This site is a tale of two saints and a whole cast of sinners. It is a tale of decay, death and rebirth. It is a tale of a constant tearing down of walls, then the building of new structures with fresh purposes in their place. It is a tale mostly of women with many unhappy endings, but hopefully a tale which will end with a final note of optimism.
The first saint is Lazare, the name given to the site, today a hotchpotch collection of buildings behind the Square Alban Satragne. The second saint is Vincent de Paul who created a mission here and who today quietly surveys the scene from an adjoining wall. The use of the name Lazare for this spot dates back to the 11th century, but did they know how prophetic it would prove? The name was chosen as it was originally a shelter for lepers, for whom Lazare (Lazarus) is the patron saint, but with the subsequent history of the site, the constant destruction and rebuilding, the name has assumed a second resonance.
Walking around the crumbling buildings today gives a haunting insight into a past that Paris would very much like to forget. There are few places in a modern city where we get to see a ghost town, but here the jumble of structures from the last two hundred years are all empty and crumbling into ruin. The majority of buildings are still standing, mostly 20th century hospital structures, but the scars are still on display; broken windows and walls that have turned green with age. Renovation in the area has so far largely been confined to a zone outside the site, with a new school and playground in place, but even here there is a sense of unease. The playground contains three cowering pigs hiding from a wicked witch whilst a wooden cat silently overlooks the scene.
For around 500 years up until the French Revolution this site had seen only the calm treatment of the sick, but with the uprisings sparking mass arrests, every spare space in the city was required to house prisoners. The structure became the St Lazare Prison, with a famous early guest in 1794 being the Marquis de Sade. He was only held here for around two months though and was also someone who had seen the inside of almost every prison in the city! More poignantly, it was also here that the poet André Chénier wrote the poem ‘La Jeune Captive’ a handful of days before his eventual execution and only 19 days before the fall of Robespierre and the end of the terror.
Religious influence had been banished from the site during the revolution, but by the 19th century the site had assumed a bizarre triple role. It was transformed into a prison for women, but also contained a hospital wing and a Chapel. Nuns ran the service, but it was difficult to make any clear distinction between treatment and punishment. This period was famously chronicled by the writer and singer Aristide Bruant in a song called ‘A Saint Lazare’ written from the perspective of one of the female prisoners here. She sings;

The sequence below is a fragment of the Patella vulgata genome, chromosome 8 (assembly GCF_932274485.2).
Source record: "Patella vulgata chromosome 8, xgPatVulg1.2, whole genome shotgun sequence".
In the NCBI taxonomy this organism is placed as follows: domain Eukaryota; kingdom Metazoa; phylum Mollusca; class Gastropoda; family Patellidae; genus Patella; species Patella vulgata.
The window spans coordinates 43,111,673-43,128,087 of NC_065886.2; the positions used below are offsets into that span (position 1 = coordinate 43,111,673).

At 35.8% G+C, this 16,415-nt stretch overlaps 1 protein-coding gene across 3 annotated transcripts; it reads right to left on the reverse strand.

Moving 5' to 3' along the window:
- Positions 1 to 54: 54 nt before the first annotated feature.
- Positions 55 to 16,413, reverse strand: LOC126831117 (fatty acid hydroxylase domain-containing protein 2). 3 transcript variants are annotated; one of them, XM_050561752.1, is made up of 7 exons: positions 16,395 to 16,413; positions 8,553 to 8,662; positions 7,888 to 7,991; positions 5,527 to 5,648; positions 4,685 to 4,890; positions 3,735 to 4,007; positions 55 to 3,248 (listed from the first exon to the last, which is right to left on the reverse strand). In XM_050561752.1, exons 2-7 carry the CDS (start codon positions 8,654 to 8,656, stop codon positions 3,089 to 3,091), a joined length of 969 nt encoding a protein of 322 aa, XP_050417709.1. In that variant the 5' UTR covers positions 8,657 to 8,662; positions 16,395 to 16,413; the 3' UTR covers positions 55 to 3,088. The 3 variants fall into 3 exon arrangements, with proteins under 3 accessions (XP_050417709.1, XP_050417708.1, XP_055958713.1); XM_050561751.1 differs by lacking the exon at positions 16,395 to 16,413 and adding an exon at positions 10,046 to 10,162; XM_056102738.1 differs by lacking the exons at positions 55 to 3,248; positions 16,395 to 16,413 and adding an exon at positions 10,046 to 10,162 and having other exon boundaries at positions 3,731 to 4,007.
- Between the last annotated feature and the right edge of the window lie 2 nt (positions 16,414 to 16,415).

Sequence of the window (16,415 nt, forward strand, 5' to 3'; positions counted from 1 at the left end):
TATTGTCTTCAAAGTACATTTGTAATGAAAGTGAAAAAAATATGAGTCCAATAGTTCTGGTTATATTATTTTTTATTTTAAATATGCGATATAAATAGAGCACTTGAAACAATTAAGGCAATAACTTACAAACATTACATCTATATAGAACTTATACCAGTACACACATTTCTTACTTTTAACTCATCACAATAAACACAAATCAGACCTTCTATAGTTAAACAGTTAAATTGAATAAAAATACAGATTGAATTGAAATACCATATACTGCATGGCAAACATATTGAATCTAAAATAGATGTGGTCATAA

"C'est la misère. Ici tout l'monde est décavé" (It’s pitiable. Everyone here is ruined)
Conditions were harsh inside, but they were little better outside the walls. Working class women in the 19th century had tough lives ridden through with malnourishment and alcoholism which often led to the reasons for their being locked up, the petty crimes and casual prostitution that they resorted to simply to survive. The hospital wing was used mostly for sick prostitutes, but how to tell the difference between this and the prison? They never left and had few visitors, and were kept here mostly to protect the city. They were the lepers of the period.
Other female prisoners were more political, notably the anarchist and communard Louise Michel who was here in 1883, and later Mata Hari in 1917. The latter underwent what was said to be a humiliating interrogation here during which she confessed to receiving money from German officers in Madrid. Whether this was a simple form of prostitution or the spying she was tried for is not clear, but it was rendered irrelevant by her execution later that year.
Louis-Pierre Baltard’s Chapel still survives today (the father of Victor, the creator of the market halls of Les Halles), but the majority of the other buildings date from the most recent incarnation of the site, the hospital which was re-established in 1935. Even when the site became a hospital again, the calm did not return. The hospital had a curious speciality, as it was here that the city prostitutes were taken for obligatory medical check-ups. Even after this law was removed (1946), a service ‘Saint Lazare’ still existed, and it was here that prostitutes were taken after being rounded up by the police (until 1975).
Today the site is silent but it is easy to imagine the sounds of tears and screaming breaking through the thick, stone walls. To the credit of the city, they have not taken the easy path of destruction and rebuilding, but are attempting to recreate a more positive environment within these haunted walls. The Chapel will become a performance space and galleries will be placed in the wings. There will also be a creche, an infant school, a gymnasium, park and a library. This may not be able to right the wrongs of the past, but it does provide hope for the future.